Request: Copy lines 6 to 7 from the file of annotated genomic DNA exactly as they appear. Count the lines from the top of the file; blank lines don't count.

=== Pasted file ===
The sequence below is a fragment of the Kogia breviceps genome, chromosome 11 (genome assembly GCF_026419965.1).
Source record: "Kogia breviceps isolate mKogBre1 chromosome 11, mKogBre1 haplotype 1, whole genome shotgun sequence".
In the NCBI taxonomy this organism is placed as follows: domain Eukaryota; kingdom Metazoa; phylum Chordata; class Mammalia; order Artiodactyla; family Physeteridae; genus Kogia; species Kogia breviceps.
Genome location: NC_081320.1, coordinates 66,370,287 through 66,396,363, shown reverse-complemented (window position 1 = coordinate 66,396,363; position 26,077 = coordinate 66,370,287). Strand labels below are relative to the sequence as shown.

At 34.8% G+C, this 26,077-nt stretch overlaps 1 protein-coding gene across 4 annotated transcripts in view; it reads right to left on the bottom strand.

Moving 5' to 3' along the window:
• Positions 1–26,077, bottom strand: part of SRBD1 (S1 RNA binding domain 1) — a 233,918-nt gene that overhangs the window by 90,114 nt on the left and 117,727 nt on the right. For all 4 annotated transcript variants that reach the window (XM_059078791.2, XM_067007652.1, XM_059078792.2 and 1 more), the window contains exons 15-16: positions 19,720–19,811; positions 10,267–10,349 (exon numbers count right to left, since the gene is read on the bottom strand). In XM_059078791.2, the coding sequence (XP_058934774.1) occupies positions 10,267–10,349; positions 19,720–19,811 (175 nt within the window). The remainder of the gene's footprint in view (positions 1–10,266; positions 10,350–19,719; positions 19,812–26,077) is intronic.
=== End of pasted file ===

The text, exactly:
Moving 5' to 3' along the window:
• Positions 1–26,077, bottom strand: part of SRBD1 (S1 RNA binding domain 1) — a 233,918-nt gene that overhangs the window by 90,114 nt on the left and 117,727 nt on the right. For all 4 annotated transcript variants that reach the window (XM_059078791.2, XM_067007652.1, XM_059078792.2 and 1 more), the window contains exons 15-16: positions 19,720–19,811; positions 10,267–10,349 (exon numbers count right to left, since the gene is read on the bottom strand). In XM_059078791.2, the coding sequence (XP_058934774.1) occupies positions 10,267–10,349; positions 19,720–19,811 (175 nt within the window). The remainder of the gene's footprint in view (positions 1–10,266; positions 10,350–19,719; positions 19,812–26,077) is intronic.